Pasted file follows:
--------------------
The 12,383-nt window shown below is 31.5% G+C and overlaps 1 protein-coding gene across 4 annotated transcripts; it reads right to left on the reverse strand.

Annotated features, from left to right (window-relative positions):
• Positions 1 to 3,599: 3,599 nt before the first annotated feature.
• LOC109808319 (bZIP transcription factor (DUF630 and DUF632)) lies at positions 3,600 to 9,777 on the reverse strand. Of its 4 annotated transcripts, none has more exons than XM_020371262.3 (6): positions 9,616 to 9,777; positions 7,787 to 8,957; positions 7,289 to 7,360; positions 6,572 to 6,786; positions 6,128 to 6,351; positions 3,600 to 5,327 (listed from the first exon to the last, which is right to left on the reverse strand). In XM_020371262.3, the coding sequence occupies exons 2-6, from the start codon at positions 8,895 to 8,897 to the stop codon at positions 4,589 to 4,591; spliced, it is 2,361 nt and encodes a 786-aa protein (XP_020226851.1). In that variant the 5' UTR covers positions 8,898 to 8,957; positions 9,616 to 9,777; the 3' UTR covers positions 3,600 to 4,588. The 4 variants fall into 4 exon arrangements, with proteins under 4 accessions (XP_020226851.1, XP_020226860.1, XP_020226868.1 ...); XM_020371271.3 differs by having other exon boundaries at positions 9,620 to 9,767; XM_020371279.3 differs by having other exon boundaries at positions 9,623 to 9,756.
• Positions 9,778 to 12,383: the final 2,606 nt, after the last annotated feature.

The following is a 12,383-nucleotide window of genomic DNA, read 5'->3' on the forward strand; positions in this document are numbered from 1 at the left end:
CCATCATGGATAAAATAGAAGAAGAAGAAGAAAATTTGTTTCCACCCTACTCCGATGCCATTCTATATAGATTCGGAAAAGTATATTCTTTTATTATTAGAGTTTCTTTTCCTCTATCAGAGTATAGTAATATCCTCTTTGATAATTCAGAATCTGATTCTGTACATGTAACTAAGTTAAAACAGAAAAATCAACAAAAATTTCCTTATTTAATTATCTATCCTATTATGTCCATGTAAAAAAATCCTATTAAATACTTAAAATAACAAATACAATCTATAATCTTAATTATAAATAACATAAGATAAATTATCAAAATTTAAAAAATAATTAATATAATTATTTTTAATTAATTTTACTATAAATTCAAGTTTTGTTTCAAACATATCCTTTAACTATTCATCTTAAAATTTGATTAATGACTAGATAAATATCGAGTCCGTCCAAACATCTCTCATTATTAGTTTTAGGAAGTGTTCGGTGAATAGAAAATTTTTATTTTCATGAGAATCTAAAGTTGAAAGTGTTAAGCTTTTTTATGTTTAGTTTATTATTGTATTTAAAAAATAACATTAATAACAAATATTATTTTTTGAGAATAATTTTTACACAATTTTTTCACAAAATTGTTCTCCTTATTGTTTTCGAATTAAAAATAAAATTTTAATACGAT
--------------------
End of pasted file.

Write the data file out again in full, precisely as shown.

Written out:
The 12,383-nt window shown below is 31.5% G+C and overlaps 1 protein-coding gene across 4 annotated transcripts; it reads right to left on the reverse strand.

Annotated features, from left to right (window-relative positions):
• Positions 1 to 3,599: 3,599 nt before the first annotated feature.
• LOC109808319 (bZIP transcription factor (DUF630 and DUF632)) lies at positions 3,600 to 9,777 on the reverse strand. Of its 4 annotated transcripts, none has more exons than XM_020371262.3 (6): positions 9,616 to 9,777; positions 7,787 to 8,957; positions 7,289 to 7,360; positions 6,572 to 6,786; positions 6,128 to 6,351; positions 3,600 to 5,327 (listed from the first exon to the last, which is right to left on the reverse strand). In XM_020371262.3, the coding sequence occupies exons 2-6, from the start codon at positions 8,895 to 8,897 to the stop codon at positions 4,589 to 4,591; spliced, it is 2,361 nt and encodes a 786-aa protein (XP_020226851.1). In that variant the 5' UTR covers positions 8,898 to 8,957; positions 9,616 to 9,777; the 3' UTR covers positions 3,600 to 4,588. The 4 variants fall into 4 exon arrangements, with proteins under 4 accessions (XP_020226851.1, XP_020226860.1, XP_020226868.1 ...); XM_020371271.3 differs by having other exon boundaries at positions 9,620 to 9,767; XM_020371279.3 differs by having other exon boundaries at positions 9,623 to 9,756.
• Positions 9,778 to 12,383: the final 2,606 nt, after the last annotated feature.

The following is a 12,383-nucleotide window of genomic DNA, read 5'->3' on the forward strand; positions in this document are numbered from 1 at the left end:
CCATCATGGATAAAATAGAAGAAGAAGAAGAAAATTTGTTTCCACCCTACTCCGATGCCATTCTATATAGATTCGGAAAAGTATATTCTTTTATTATTAGAGTTTCTTTTCCTCTATCAGAGTATAGTAATATCCTCTTTGATAATTCAGAATCTGATTCTGTACATGTAACTAAGTTAAAACAGAAAAATCAACAAAAATTTCCTTATTTAATTATCTATCCTATTATGTCCATGTAAAAAAATCCTATTAAATACTTAAAATAACAAATACAATCTATAATCTTAATTATAAATAACATAAGATAAATTATCAAAATTTAAAAAATAATTAATATAATTATTTTTAATTAATTTTACTATAAATTCAAGTTTTGTTTCAAACATATCCTTTAACTATTCATCTTAAAATTTGATTAATGACTAGATAAATATCGAGTCCGTCCAAACATCTCTCATTATTAGTTTTAGGAAGTGTTCGGTGAATAGAAAATTTTTATTTTCATGAGAATCTAAAGTTGAAAGTGTTAAGCTTTTTTATGTTTAGTTTATTATTGTATTTAAAAAATAACATTAATAACAAATATTATTTTTTGAGAATAATTTTTACACAATTTTTTCACAAAATTGTTCTCCTTATTGTTTTCGAATTAAAAATAAAATTTTAATACGAT